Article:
Guess What? People Don’t Seem to Think It Was a Good Idea for the President to Get Into All That Michael Vick Business

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Photo: Drew Hallowell/Getty Images

This morning, the Washington Post's Perry Bacon dug into an issue that often gets ignored: What happens when our famously cool and aloof president actually lets slip how he feels about something? Like, for example, when he thought he was safely off the record and he called artist Kanye West a jackass in front of television cameras. Or when he mentioned that he has a lot of gay and lesbian couple friends, but instead of using that fact as a defense, said that the friendships were actually actively changing his opinion. The president is not a mayor — he's not required to shoot reactions from his hip. In a way, we expect not to know how he feels. What he thinks? Sure. What he wants? Of course. But a president's "feelings" so often come across as political theater. So then, when we're confronted with a personal sentiment from Obama, particularly a controversial one, a stir is almost always kicked up. Like, for example, what happened after it was revealed that Obama called Eagles owner Jeffrey Lurie to congratulate him on player Michael Vick's success this season, and for giving the former dogfighter and convicted felon a second chance to begin with.

The Twitterverse, and a broad segment of the punditocracy, reacted with outrage over the call. "Hey, every man deserves a second chance," wrote allahpundit at HotAir. "Especially, I guess, if that man happens to be an MVP-caliber quarterback capable of generating untold millions in revenue for his franchise. On that note, my congratulations to America's professional boxing associations for giving Mike Tyson a second chance after that rape conviction."

"If President Obama wanted to praise the Eagles for giving Vick a second chance, the phone call would have been more appropriate when they originally signed him, not many months later amid great success," wrote Morris W. O'Kelly at the Huffington Post. "It would seem the phone call was inextricably linked to Vick's success, not the moral conscience of the Philadelphia Eagles organization."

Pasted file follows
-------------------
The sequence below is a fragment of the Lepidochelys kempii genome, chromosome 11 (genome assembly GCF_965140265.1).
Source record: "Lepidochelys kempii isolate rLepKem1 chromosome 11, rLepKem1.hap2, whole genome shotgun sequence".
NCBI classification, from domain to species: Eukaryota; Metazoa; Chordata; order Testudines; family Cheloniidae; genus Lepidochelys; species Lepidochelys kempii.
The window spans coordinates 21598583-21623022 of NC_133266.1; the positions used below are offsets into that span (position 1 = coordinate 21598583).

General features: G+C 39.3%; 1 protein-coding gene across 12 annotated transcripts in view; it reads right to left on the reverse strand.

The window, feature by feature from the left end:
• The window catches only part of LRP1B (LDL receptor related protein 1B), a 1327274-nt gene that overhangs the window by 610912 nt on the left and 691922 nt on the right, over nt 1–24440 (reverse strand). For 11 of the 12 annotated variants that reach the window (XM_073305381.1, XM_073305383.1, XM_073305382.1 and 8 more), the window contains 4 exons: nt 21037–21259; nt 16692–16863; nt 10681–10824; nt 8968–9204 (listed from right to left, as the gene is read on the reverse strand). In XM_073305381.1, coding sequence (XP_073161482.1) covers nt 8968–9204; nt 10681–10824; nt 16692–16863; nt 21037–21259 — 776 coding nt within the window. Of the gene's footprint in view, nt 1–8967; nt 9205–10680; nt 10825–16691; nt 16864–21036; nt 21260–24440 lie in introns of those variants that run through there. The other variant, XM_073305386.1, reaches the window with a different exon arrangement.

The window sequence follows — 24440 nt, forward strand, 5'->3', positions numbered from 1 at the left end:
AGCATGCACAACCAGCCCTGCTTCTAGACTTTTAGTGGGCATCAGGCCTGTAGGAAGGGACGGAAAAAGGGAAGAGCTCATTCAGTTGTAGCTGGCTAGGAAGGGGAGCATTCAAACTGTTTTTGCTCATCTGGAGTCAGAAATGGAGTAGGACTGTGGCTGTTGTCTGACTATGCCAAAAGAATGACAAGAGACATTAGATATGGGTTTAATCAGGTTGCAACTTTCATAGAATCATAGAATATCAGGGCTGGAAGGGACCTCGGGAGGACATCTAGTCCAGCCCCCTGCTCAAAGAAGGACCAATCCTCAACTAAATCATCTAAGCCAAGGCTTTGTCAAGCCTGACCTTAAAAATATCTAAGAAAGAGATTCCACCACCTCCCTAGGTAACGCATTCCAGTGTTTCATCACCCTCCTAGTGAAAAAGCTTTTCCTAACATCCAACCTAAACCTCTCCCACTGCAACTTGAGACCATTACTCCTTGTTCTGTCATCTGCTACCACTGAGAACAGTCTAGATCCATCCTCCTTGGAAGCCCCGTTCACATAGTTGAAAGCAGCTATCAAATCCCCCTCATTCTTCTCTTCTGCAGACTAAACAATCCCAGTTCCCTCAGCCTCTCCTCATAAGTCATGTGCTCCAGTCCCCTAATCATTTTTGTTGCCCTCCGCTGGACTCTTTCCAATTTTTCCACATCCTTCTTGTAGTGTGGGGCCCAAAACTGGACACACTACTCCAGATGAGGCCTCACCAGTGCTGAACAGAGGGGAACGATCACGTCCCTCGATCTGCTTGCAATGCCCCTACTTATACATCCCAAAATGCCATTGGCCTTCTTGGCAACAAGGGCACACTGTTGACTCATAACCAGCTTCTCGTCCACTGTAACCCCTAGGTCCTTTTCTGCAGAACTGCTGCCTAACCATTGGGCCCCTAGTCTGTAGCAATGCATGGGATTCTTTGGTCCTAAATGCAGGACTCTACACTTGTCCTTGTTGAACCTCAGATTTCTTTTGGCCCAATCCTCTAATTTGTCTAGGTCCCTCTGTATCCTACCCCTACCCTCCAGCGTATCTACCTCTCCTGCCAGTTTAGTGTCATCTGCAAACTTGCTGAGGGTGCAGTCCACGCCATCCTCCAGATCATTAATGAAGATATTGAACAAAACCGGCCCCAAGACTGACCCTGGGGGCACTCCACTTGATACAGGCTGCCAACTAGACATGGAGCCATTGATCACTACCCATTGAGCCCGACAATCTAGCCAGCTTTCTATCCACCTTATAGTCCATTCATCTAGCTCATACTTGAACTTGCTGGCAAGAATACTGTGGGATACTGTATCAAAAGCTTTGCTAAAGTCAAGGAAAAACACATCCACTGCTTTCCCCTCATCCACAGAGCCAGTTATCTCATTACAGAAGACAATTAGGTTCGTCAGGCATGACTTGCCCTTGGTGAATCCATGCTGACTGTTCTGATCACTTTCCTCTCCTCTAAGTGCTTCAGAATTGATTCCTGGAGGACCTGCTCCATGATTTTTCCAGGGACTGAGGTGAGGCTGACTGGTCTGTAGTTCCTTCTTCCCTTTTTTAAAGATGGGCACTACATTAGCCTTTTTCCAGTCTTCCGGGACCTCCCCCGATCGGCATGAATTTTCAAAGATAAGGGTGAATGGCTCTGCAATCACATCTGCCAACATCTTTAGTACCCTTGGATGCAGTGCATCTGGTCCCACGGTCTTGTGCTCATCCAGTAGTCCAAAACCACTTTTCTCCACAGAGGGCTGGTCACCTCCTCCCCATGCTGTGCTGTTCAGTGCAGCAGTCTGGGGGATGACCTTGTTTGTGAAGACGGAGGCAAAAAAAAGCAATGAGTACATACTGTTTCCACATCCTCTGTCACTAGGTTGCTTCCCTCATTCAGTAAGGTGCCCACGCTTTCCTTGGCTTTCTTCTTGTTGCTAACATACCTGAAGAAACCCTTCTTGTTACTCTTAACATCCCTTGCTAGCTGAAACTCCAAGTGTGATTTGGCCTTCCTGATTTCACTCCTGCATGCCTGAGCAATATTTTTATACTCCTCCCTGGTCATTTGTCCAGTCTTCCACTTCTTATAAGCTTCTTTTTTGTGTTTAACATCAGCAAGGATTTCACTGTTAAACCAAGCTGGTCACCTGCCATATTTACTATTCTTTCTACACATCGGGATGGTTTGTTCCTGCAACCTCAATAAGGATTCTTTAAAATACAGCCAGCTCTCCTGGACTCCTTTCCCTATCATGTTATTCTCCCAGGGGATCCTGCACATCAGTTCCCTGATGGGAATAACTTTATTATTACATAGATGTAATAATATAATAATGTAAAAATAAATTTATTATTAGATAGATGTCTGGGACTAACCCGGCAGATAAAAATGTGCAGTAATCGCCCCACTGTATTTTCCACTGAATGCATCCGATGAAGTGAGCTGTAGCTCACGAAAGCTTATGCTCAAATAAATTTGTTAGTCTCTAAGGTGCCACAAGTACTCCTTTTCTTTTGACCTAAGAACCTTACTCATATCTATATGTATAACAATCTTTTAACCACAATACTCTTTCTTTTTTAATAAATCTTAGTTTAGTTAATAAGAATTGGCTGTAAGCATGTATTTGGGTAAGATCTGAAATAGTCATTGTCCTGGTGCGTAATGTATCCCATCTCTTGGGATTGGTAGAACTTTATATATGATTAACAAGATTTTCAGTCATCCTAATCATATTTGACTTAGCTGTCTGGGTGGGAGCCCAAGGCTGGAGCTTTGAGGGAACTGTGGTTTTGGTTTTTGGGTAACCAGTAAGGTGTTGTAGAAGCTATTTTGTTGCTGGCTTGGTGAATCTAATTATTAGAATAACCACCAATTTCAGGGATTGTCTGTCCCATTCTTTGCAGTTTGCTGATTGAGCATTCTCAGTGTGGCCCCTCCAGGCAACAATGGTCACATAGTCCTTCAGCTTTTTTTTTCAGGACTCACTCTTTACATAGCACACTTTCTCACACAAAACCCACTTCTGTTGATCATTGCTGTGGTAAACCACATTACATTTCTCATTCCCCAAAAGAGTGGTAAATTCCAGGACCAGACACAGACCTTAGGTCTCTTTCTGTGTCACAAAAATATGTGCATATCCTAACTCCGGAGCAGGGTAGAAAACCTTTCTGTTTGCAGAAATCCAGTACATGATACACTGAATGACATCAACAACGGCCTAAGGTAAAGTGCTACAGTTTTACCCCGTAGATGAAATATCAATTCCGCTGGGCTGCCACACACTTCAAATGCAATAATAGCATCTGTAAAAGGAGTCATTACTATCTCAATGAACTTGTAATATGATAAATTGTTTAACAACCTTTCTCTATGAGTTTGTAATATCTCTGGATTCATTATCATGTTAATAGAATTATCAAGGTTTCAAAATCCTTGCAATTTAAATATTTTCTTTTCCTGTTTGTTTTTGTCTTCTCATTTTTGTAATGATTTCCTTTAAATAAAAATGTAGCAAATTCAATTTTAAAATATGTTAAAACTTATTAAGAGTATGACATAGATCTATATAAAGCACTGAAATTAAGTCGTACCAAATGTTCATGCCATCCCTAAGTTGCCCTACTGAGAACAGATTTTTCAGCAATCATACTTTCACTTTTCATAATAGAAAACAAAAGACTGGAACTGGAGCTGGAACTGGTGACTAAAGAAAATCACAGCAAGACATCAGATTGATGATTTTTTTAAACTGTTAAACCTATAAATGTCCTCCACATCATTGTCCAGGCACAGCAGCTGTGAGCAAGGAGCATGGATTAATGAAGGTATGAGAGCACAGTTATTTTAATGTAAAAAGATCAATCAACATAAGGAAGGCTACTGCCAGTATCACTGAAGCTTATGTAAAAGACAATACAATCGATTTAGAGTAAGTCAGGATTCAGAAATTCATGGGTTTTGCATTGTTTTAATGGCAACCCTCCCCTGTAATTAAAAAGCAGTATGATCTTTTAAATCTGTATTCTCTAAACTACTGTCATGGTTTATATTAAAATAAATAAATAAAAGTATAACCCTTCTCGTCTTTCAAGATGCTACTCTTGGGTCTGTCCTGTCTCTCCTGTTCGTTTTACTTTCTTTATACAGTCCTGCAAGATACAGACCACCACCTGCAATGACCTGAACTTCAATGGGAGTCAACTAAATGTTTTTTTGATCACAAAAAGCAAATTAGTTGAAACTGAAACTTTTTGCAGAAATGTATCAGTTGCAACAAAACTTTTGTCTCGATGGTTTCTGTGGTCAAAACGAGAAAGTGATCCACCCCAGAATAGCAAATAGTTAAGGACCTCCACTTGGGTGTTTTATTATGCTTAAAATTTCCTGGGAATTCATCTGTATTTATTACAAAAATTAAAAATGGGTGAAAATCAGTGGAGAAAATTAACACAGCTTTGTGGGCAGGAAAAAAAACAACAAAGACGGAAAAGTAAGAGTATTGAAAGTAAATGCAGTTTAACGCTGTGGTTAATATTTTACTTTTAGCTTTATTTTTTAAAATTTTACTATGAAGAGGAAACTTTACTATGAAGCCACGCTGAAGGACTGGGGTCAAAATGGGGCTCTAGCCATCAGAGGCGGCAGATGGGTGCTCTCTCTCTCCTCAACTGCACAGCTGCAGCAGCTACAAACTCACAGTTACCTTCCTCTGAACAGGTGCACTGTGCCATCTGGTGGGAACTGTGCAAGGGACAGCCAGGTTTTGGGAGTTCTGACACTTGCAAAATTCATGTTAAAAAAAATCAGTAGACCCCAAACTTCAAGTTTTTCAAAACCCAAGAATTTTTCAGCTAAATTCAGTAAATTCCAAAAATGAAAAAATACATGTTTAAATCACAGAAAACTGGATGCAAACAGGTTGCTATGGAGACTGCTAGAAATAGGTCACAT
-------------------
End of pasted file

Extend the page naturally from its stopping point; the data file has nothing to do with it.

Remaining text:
Mostly on Twitter, people were saying some variation on: "Prez.Obama is happy [Eagles] gave #MichaelVick a second chance. He time in prison is not enough.The animals he destroyed wont get 2nd chance!" That, or, "serious? Get to work obama, run the country."

Obama, as an avid sports fan, is entitled to his opinion on a football player. In fact, he may well have let his enthusiasm for the sport get away from him in a private conversation (that surely he would have preferred to keep that way). The idea that this call somehow got in the way of actual governance is silly. Nonetheless, he should have known better — everything he says to a civilian will get out, in some way or another. And he may be cool as a cucumber, but he's also a dog owner. He should certainly realize that people react differently to the death of adorable puppies than, say, the killing of grubby wild animals that are hunted, shot, and chased bleeding through woods and fields before they finally die of terror and confusion. (How many presidents have themselves been hunters?) The visual of what Michael Vick did not so long ago is just too perverse for most people to get past — even if they are football fans.

And his more considered critics are right — the Eagles didn't give Vick a second chance out of the goodness of their hearts. It was a financial decision, and one that is paying off handsomely. Lincoln Financial Field isn't exactly a halfway house.

So why say anything at all? Because maybe he actually believes it. Maybe he is grateful that Vick got a second chance, so that kids who may idolize him as an athlete will be taught something about redemption. So that people in jail might one day think they can be somebody again. Maybe he himself just likes to watch Vick play. After all, cinephiles stand behind Roman Polanski — is it so strange to expect differently of football fans (including Obama) and Vick?

Disagreeing with the president is a necessary and important part of American politics, especially on a heated issue like this. But there's something to also be said for appreciating these brief revelations of Obama's true feelings for what they are: some of the only genuine insights into our enigmatic, oft-withdrawn leader's psyche that we ever get.

Obama weighs in on Michael Vick, and other cultural issues [WP]